So, what features of "Star Trek" can a scientist can enjoy without guilt, and what features justifiably tick off the critics?
What they got right: the ship's computer, impulse engines and matter-antimatter propulsion.
And "yeah, right": the transporter, warp drive and time travel.
Here's a list of standard "Star Trek" features, roughly in order of decreasing scientific credibility:
• The Ships Computer
• Matter-Antimatter Power Generation
• Impulse Engines
• Alien Beings
• Sensors & Tricorders
• Deflector Shields, Tractor Beams & Artificial Gravity
• Subspace Communications
• Healing Rays
• Universal Language Translator
• Warp Interstellar Drive
• Wormhole Interstellar Travel & Time Travel
What works? Well...
The Ship's Computer:
Most of the things it does are within the plausible realm of artificial intelligence that computer scientists anticipate.
We have auto-pilot functions and navigational systems today, and these are the most used functions of the Enterprise computer. Our computers even approach the ability to interpret spoken orders that the Enterprise computer has.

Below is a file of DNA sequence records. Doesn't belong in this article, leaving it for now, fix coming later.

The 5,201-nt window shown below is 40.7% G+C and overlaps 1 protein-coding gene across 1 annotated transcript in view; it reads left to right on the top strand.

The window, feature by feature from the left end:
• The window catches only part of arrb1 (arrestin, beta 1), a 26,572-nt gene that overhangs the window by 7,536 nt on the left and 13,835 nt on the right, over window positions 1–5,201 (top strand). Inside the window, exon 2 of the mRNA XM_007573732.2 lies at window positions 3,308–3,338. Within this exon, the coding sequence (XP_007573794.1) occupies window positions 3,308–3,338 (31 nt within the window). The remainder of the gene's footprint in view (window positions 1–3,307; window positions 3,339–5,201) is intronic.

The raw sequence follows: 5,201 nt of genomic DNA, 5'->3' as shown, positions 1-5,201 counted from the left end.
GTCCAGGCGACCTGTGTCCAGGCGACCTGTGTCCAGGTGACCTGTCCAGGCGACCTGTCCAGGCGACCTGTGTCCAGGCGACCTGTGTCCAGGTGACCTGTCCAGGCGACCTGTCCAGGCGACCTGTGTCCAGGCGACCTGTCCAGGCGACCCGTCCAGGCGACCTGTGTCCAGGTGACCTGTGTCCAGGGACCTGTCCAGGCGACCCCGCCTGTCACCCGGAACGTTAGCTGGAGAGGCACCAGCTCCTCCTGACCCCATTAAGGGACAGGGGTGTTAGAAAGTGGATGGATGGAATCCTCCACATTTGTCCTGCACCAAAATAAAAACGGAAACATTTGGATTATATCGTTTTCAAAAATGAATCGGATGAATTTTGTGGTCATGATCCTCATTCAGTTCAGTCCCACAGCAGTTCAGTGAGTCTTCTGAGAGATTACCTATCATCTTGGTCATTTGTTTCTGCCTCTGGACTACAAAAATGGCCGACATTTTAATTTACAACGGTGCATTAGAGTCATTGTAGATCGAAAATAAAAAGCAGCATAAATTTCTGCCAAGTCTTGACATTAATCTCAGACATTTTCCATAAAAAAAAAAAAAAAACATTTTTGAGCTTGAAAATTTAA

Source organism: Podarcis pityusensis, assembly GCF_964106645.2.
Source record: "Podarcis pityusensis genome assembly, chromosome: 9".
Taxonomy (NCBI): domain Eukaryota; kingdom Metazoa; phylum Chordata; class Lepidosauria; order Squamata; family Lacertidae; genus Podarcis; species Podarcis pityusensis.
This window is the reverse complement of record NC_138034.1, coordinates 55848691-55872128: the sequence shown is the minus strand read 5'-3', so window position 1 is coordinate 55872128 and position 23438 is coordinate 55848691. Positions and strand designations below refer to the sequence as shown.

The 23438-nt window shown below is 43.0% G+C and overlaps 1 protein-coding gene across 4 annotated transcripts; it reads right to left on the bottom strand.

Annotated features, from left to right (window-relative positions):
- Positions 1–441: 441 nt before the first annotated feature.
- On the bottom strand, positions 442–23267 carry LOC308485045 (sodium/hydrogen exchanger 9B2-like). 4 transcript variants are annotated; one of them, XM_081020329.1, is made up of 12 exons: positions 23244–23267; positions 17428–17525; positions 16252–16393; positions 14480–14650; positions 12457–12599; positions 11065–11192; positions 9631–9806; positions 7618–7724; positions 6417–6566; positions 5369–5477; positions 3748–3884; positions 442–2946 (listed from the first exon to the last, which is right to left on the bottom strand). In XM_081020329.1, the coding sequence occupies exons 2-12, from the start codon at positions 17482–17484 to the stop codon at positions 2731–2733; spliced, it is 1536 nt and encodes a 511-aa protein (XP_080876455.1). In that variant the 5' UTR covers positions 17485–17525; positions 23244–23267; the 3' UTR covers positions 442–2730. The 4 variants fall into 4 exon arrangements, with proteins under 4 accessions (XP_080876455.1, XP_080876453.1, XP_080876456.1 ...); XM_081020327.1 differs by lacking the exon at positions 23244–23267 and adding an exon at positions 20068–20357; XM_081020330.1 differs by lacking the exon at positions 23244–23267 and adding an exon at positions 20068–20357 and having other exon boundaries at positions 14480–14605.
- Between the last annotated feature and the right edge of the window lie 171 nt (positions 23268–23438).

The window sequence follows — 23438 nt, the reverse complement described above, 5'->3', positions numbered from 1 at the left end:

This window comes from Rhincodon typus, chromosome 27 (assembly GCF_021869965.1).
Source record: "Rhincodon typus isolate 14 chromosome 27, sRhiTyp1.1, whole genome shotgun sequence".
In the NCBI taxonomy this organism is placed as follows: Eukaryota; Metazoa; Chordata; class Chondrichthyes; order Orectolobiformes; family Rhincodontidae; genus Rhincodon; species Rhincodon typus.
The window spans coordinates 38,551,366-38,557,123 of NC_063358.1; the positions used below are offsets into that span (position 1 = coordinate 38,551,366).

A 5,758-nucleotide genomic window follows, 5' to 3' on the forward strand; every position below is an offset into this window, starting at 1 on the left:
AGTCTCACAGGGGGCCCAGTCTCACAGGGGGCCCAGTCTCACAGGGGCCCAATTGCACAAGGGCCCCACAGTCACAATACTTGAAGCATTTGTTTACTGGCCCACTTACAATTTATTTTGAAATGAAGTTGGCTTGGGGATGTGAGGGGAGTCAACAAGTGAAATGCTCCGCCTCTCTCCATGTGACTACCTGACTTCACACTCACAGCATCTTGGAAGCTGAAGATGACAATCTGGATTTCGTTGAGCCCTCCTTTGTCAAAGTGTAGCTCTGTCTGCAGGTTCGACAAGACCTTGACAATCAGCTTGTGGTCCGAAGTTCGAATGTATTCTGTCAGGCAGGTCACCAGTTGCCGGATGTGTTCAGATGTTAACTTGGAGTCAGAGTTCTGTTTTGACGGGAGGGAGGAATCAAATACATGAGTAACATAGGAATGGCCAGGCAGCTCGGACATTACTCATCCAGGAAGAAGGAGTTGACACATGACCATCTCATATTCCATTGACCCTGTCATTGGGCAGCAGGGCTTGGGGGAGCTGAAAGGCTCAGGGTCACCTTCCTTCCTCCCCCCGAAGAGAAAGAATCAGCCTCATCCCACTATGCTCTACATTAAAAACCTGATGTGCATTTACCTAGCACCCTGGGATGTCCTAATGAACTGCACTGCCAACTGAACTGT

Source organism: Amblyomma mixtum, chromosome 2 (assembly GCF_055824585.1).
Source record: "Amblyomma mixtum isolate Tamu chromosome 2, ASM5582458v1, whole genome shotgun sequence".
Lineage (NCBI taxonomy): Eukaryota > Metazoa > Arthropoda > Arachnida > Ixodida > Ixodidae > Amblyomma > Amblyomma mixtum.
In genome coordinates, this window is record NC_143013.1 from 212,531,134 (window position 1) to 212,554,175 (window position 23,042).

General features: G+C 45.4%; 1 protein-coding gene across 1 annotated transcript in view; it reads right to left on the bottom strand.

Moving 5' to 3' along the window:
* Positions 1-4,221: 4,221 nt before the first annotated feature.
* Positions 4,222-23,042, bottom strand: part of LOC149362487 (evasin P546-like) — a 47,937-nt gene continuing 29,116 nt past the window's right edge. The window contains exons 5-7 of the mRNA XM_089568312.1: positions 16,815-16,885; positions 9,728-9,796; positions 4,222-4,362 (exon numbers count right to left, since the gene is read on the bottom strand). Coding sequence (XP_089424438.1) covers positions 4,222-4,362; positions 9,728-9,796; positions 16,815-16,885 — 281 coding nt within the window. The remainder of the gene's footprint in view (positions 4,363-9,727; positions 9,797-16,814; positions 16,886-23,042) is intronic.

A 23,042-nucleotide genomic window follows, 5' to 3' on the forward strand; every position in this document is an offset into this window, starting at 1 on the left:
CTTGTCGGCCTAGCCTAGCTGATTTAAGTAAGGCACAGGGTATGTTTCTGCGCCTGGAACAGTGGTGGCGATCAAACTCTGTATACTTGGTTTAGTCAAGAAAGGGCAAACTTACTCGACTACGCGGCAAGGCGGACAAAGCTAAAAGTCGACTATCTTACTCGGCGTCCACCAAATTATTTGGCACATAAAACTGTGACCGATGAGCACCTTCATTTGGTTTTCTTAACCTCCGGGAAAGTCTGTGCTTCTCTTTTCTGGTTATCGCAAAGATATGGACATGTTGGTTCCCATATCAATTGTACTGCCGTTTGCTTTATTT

In 400 more years -- the time when "Star Trek: The Next Generation" is set -- it's reasonable to expect many of the abilities of this computer to really be achieved.
Matter-Antimatter Power Generation:
This is one of the best scientific features of "Star Trek".
The mixing of matter and antimatter is almost certainly the most efficient kind of power source that a starship could use, and the way it's described is reasonably correct -- the antimatter (frozen anti-hydrogen) is handled with magnetic fields, and never allowed to touch normal matter, or KA-BOOM! This much is real physics.
The dilithium crystals part -- that's just imaginary.
These are rocket engines based on the fusion reaction. We don't have the technology for them yet, but they are within the bounds of real, possible future engineering.